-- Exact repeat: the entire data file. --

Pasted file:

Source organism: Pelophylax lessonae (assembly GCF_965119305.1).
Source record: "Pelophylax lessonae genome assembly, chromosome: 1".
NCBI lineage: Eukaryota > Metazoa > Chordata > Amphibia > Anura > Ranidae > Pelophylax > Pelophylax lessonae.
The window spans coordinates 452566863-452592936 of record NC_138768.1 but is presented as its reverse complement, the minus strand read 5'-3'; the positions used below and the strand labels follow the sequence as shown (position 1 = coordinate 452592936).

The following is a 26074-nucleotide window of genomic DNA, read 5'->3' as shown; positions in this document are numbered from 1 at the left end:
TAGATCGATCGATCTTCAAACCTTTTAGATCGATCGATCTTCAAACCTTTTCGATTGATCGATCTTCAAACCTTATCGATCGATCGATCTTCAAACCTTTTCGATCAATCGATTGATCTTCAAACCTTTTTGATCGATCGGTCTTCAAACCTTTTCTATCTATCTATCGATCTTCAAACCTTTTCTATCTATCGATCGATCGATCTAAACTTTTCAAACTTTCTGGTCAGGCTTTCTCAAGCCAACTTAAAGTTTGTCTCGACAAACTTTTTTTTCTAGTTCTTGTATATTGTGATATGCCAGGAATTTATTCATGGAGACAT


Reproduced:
Source organism: Pelophylax lessonae (assembly GCF_965119305.1).
Source record: "Pelophylax lessonae genome assembly, chromosome: 1".
NCBI lineage: Eukaryota > Metazoa > Chordata > Amphibia > Anura > Ranidae > Pelophylax > Pelophylax lessonae.
The window spans coordinates 452566863-452592936 of record NC_138768.1 but is presented as its reverse complement, the minus strand read 5'-3'; the positions used below and the strand labels follow the sequence as shown (position 1 = coordinate 452592936).

The following is a 26074-nucleotide window of genomic DNA, read 5'->3' as shown; positions in this document are numbered from 1 at the left end:
TAGATCGATCGATCTTCAAACCTTTTAGATCGATCGATCTTCAAACCTTTTCGATTGATCGATCTTCAAACCTTATCGATCGATCGATCTTCAAACCTTTTCGATCAATCGATTGATCTTCAAACCTTTTTGATCGATCGGTCTTCAAACCTTTTCTATCTATCTATCGATCTTCAAACCTTTTCTATCTATCGATCGATCGATCTAAACTTTTCAAACTTTCTGGTCAGGCTTTCTCAAGCCAACTTAAAGTTTGTCTCGACAAACTTTTTTTTCTAGTTCTTGTATATTGTGATATGCCAGGAATTTATTCATGGAGACAT